Age at reproductive debut: Developmental predictors and consequences for lactation, infant mass, and subsequent reproduction in rhesus macaques (Macaca mulatta)

Florent Pittet, Crystal Johnson, Katherine Hinde

Research output: Contribution to journalArticle

7 Scopus citations

Abstract

Objectives: The age at which females initiate their reproductive career is a critical life-history parameter with potential consequences on their residual reproductive value and lifetime fitness. The age at reproductive debut may be intimately tied to the somatic capacity of the mother to rear her young, but relatively little is known about the influence of age of first birth on milk synthesis within a broader framework of reproductive scheduling, infant outcomes, and other life-history tradeoffs. Material and Methods: Our study investigated the predictors of age at first reproduction among 108 captive rhesus macaque (Macaca mulatta) females, and associations with their milk synthesis at peak lactation, infant mass, and ability to subsequently conceive and reproduce. Results: The majority of females reproduced in their fourth year (typical breeders); far fewer initiated their reproductive career one year earlier or one year later (respectively early and late breeders). Early breeders (3-year-old) benefited from highly favorable early life development (better juvenile growth, high dominance rank) to accelerate reproduction, but were impaired in milk synthesis due to lower somatic resources and their own continued growth. Comparatively, late breeders suffered from poor developmental conditions, only partially compensated by their delayed reproduction, and evinced compromised milk synthesis. Typical breeders not only produced higher available milk energy but also had best reproductive performance during the breeding and birth seasons following primiparity. Discussion: Here, we refine and extend our understanding of how life-history tradeoffs manifest in the magnitude, sources, and consequences of variation in age of reproductive debut. These findings provide insight into primate reproductive flexibility in the context of constraints and opportunities.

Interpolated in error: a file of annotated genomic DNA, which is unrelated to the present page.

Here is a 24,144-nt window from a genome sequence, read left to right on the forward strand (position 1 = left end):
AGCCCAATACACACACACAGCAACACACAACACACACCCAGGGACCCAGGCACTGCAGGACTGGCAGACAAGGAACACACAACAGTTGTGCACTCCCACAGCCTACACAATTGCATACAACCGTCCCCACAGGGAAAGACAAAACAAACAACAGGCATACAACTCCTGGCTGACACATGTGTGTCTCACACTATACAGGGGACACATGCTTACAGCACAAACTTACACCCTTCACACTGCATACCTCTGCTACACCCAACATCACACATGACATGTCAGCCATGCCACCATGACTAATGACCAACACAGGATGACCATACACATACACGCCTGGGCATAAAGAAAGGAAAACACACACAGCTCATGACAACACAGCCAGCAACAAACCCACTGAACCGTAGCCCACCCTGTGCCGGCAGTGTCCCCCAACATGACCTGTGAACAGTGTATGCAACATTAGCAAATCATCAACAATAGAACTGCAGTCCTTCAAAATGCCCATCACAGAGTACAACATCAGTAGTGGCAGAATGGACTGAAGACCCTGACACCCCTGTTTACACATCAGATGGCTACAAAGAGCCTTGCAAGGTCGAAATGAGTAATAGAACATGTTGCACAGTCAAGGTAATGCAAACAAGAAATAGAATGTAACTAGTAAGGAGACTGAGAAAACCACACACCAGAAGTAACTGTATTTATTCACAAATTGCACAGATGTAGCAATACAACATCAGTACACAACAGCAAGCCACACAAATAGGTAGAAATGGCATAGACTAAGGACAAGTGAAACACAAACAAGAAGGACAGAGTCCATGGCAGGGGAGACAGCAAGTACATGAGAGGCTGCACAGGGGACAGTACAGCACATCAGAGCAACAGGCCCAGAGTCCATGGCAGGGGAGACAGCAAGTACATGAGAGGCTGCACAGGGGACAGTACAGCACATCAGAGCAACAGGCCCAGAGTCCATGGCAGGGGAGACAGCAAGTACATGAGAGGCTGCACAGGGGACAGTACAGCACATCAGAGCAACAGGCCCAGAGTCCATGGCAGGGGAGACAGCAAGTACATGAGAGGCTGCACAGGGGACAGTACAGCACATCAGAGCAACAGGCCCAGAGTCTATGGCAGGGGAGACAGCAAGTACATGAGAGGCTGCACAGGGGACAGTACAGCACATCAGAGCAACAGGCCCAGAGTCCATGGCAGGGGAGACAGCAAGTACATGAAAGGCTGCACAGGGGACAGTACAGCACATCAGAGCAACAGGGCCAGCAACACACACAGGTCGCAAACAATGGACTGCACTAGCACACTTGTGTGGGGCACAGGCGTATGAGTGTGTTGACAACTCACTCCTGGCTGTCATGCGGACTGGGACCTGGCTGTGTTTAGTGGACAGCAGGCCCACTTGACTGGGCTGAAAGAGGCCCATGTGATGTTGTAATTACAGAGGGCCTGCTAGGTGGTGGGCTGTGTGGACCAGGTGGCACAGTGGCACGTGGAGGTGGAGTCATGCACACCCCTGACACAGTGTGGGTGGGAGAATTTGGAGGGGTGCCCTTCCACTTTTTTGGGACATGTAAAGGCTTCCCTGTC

Original languageEnglish (US)
Pages (from-to)457-476
Number of pages20
JournalAmerican journal of physical anthropology
Volume164
Issue number3
DOIs
StatePublished - Nov 2017

Keywords

  • infant development
  • inter-birth interval
  • life-history tradeoffs
  • maternal condition
  • milk

ASJC Scopus subject areas

  • Anatomy
  • Anthropology

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